Local and Systemic Changes Associated with Long-term, Percutaneous, Static Implantation of Titanium Alloys in Rhesus Macaques ( Macaca mulatta)

Comp Med. 2017 Mar 1;67(2):165-175.


Metal alloys are frequently used as implant materials in veterinary medicine. Recent studies suggest that many alloys induce both local and systemic inflammatory responses. In this study, 37 rhesus macaques with long-term skull-anchored percutaneous titanium alloy implants (duration, 0 to 14 y) were evaluated for changes in their hematology, coagulation, and serum chemistry profiles. Negative controls (n = 28) did not have implants. Macaques with implants had higher plasma D-dimer and lower antithrombin III concentrations than nonimplanted animals. In addition, animals with implants had higher globulin and lower albumin and calcium concentrations compared with nonimplanted macaques. Many of these changes were positively correlated with duration of implantation and the number of implants. Chronic bacterial infection of the skin was present around many of the implant sites and within deeper tissues. Representative histopathology around the implant site of 2 macaques revealed chronic suppurative to pyogranulomatous inflammation extending from the skin to the dura mater. X-ray fluorescence microscopy of tissue biopsies from the implant site of the same 2 animals revealed significantly higher levels of free metal ions in the tissue, including titanium and iron. The higher levels of free metal ions persisted in the tissues for as long as 6 mo after explantation. These results suggest that long-term skull-anchored percutaneous titanium alloy implants can be associated with localized inflammation, chronic infection, and leaching of metal ions into local tissues.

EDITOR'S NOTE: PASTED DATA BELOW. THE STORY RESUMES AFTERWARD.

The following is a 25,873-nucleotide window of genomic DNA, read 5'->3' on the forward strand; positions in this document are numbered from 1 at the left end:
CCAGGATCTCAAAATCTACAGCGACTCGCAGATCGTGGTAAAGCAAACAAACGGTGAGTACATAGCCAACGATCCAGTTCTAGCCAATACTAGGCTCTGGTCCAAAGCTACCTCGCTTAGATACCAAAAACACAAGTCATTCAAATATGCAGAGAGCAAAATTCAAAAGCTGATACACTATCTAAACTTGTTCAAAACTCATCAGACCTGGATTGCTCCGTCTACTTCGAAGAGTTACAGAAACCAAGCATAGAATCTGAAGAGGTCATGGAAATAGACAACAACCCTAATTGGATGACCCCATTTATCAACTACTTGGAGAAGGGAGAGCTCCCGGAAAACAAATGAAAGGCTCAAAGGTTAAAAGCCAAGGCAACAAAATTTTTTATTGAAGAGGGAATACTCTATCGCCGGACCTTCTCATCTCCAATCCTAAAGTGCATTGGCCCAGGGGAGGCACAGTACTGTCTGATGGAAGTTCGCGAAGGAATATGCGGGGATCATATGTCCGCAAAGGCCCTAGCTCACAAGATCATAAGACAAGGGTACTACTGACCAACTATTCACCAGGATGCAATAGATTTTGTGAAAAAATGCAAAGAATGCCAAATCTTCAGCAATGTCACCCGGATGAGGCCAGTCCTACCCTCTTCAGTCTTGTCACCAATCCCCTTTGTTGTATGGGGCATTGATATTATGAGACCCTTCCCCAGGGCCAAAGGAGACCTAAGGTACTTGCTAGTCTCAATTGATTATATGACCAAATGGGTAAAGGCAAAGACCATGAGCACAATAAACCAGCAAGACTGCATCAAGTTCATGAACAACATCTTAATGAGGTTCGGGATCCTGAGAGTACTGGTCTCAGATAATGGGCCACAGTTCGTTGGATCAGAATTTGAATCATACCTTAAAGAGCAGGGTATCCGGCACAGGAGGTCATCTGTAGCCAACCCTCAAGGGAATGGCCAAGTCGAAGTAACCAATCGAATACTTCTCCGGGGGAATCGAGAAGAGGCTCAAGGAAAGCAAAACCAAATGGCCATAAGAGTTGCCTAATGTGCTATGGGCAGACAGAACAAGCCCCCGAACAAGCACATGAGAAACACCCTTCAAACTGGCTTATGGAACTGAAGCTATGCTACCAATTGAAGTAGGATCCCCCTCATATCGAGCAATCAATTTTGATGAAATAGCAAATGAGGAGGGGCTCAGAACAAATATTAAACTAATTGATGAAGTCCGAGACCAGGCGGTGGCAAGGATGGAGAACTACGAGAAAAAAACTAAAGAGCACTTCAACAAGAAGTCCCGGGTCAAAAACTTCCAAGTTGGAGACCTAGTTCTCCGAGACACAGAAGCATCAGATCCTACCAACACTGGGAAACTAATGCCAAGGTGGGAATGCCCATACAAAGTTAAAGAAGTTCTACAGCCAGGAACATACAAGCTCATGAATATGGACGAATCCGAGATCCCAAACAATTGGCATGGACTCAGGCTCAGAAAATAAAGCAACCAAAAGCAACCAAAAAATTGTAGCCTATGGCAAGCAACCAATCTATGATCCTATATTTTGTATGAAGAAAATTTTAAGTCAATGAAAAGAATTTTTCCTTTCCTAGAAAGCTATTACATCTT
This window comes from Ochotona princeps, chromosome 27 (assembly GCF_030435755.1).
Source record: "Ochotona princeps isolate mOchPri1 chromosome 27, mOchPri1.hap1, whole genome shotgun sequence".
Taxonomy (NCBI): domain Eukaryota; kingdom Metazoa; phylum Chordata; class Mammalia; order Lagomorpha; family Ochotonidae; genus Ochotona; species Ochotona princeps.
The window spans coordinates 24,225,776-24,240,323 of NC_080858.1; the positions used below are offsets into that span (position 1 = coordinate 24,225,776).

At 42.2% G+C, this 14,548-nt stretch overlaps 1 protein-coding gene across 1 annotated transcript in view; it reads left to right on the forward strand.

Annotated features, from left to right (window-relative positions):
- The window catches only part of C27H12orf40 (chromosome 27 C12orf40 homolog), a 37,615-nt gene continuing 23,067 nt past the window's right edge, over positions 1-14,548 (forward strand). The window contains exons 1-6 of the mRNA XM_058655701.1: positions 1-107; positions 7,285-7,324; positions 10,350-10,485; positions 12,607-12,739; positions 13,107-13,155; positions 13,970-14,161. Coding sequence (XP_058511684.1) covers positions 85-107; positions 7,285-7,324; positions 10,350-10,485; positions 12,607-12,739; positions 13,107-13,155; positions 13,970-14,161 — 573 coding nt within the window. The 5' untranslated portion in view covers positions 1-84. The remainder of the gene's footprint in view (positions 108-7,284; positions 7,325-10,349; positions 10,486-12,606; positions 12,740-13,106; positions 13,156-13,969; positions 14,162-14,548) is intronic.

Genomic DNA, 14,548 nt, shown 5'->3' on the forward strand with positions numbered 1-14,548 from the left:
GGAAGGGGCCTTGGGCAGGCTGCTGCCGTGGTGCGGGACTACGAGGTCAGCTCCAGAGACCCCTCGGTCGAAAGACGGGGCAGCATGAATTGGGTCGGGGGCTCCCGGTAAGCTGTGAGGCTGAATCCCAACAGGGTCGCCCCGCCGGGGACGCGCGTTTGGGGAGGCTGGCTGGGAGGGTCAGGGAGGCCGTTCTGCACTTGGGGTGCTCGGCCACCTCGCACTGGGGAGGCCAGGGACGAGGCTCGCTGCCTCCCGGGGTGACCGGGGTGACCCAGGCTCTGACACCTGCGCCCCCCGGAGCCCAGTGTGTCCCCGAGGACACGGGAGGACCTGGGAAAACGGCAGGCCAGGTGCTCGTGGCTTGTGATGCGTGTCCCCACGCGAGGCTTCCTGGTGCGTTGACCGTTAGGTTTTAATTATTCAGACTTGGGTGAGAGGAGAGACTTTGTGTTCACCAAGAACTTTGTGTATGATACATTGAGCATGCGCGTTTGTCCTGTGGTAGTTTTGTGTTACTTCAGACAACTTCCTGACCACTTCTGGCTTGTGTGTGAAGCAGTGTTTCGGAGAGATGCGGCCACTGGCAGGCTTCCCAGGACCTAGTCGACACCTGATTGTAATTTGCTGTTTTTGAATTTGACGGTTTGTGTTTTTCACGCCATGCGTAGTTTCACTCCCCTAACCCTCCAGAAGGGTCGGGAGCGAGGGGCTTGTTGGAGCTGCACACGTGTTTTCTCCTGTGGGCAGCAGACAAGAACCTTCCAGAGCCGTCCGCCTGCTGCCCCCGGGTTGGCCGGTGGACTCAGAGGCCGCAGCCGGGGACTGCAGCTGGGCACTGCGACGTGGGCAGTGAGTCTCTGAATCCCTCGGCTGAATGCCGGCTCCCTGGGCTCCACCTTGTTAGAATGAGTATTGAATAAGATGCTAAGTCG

MeSH terms

  • Alloys
  • Animals
  • Antithrombin III / metabolism
  • Biocompatible Materials
  • Chronic Disease
  • Female
  • Fibrin Fibrinogen Degradation Products / metabolism
  • Iron / analysis
  • Macaca mulatta
  • Male
  • Prostheses and Implants / adverse effects*
  • Skull / surgery
  • Time Factors
  • Titanium / adverse effects*
  • Titanium / analysis
  • Titanium / blood


  • Alloys
  • Biocompatible Materials
  • Fibrin Fibrinogen Degradation Products
  • fibrin fragment D
  • Antithrombin III
  • Titanium
  • Iron